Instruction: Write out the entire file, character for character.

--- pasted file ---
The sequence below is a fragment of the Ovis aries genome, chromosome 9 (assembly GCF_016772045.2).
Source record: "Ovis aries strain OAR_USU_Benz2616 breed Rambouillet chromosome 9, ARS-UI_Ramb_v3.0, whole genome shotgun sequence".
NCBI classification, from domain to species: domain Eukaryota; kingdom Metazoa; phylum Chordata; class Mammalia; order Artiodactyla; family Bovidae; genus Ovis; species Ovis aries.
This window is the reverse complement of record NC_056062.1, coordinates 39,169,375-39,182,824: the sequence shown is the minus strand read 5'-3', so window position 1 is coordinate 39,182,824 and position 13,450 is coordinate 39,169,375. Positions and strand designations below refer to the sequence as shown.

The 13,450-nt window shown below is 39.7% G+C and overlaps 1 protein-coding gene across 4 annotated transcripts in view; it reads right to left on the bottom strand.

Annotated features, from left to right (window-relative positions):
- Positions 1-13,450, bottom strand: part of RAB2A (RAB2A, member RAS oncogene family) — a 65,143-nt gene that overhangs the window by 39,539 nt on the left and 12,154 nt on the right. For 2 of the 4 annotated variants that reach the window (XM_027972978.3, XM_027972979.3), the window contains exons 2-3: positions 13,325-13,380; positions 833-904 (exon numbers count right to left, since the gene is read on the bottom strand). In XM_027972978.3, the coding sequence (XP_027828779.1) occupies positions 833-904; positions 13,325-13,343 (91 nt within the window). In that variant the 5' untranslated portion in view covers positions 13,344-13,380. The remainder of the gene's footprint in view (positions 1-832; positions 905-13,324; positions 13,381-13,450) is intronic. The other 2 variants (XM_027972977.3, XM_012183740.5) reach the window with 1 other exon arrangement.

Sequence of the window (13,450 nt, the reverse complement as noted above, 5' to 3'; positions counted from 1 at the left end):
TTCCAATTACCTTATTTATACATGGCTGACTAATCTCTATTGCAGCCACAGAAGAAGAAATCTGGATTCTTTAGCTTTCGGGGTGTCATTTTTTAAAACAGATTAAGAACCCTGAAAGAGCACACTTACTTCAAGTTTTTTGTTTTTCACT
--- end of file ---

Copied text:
The sequence below is a fragment of the Ovis aries genome, chromosome 9 (assembly GCF_016772045.2).
Source record: "Ovis aries strain OAR_USU_Benz2616 breed Rambouillet chromosome 9, ARS-UI_Ramb_v3.0, whole genome shotgun sequence".
NCBI classification, from domain to species: domain Eukaryota; kingdom Metazoa; phylum Chordata; class Mammalia; order Artiodactyla; family Bovidae; genus Ovis; species Ovis aries.
This window is the reverse complement of record NC_056062.1, coordinates 39,169,375-39,182,824: the sequence shown is the minus strand read 5'-3', so window position 1 is coordinate 39,182,824 and position 13,450 is coordinate 39,169,375. Positions and strand designations below refer to the sequence as shown.

The 13,450-nt window shown below is 39.7% G+C and overlaps 1 protein-coding gene across 4 annotated transcripts in view; it reads right to left on the bottom strand.

Annotated features, from left to right (window-relative positions):
- Positions 1-13,450, bottom strand: part of RAB2A (RAB2A, member RAS oncogene family) — a 65,143-nt gene that overhangs the window by 39,539 nt on the left and 12,154 nt on the right. For 2 of the 4 annotated variants that reach the window (XM_027972978.3, XM_027972979.3), the window contains exons 2-3: positions 13,325-13,380; positions 833-904 (exon numbers count right to left, since the gene is read on the bottom strand). In XM_027972978.3, the coding sequence (XP_027828779.1) occupies positions 833-904; positions 13,325-13,343 (91 nt within the window). In that variant the 5' untranslated portion in view covers positions 13,344-13,380. The remainder of the gene's footprint in view (positions 1-832; positions 905-13,324; positions 13,381-13,450) is intronic. The other 2 variants (XM_027972977.3, XM_012183740.5) reach the window with 1 other exon arrangement.

Sequence of the window (13,450 nt, the reverse complement as noted above, 5' to 3'; positions counted from 1 at the left end):
TTCCAATTACCTTATTTATACATGGCTGACTAATCTCTATTGCAGCCACAGAAGAAGAAATCTGGATTCTTTAGCTTTCGGGGTGTCATTTTTTAAAACAGATTAAGAACCCTGAAAGAGCACACTTACTTCAAGTTTTTTGTTTTTCACT